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Ruling in Indiana Forces Paper to Identify Anonymous Commenters
Beware, anonymous hordes of the internet. Next time you say something nasty about someone online, your identity could be revealed. That’s what a judge in Indiana ruled recently in a defamation case against the The Indianapolis Star. The lawsuit was filed by Jeffrey Miller, an executive at something called Junior Achievement of Central Indiana, who didn’t like what some people were saying about him on Star comment boards.
The ruling forced The Star to turn over info like IP addresses and internet providers, after which an attorney can subpoena the provider for real names. While it’s a win for Mr. Miller, others are thinking about the wider implications of the case, mainly whether this will have a chilling effect on speech on the internet. The Star points out the possible ramifications:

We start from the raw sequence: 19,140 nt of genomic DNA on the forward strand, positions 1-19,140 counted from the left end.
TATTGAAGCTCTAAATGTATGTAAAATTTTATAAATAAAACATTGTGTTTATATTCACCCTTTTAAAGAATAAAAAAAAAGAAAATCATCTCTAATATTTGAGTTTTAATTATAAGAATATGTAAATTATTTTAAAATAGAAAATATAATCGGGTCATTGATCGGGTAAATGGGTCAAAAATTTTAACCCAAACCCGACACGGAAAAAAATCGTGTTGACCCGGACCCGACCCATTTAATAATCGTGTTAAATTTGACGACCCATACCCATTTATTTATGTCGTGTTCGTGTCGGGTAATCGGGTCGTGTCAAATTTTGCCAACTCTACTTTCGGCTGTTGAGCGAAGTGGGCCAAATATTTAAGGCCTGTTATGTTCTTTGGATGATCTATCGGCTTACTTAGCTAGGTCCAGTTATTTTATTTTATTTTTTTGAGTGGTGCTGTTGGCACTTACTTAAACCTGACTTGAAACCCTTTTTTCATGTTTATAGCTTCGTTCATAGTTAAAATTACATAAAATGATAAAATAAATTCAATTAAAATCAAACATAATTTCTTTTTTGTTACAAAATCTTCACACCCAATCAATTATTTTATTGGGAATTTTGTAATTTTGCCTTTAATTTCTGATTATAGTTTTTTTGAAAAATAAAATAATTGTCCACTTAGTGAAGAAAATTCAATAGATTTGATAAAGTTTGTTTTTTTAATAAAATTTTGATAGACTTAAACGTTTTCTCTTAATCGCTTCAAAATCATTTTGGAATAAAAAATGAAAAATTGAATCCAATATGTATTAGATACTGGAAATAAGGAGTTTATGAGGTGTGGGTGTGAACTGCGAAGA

“We are seeing more and more defamation lawsuits being filed, that’s clear,” said David Hudson, a First Amendment scholar at the First Amendment Center, affiliated with Vanderbilt University in Nashville, Tenn. Hudson said the public should be concerned if anonymous comments on public websites begin drying up because of the fear of lawsuits. “If this happens, then people will be less likely to comment” on public issues, he said.
That certainly could be true. If people feel like they are going to get sued for defamation, they certainly would think twice about writing something on a message board. At the same the time, having no legal recourse when getting defamed isn’t so great either. Miller’s attorney Kevin Betz defended the decision: “This is not an assault on the shield law … In fact, it is well within the bounds of the traditional terms of the shield law … I don’t think these people are advancing any cause of democracy or purposeful free speech.”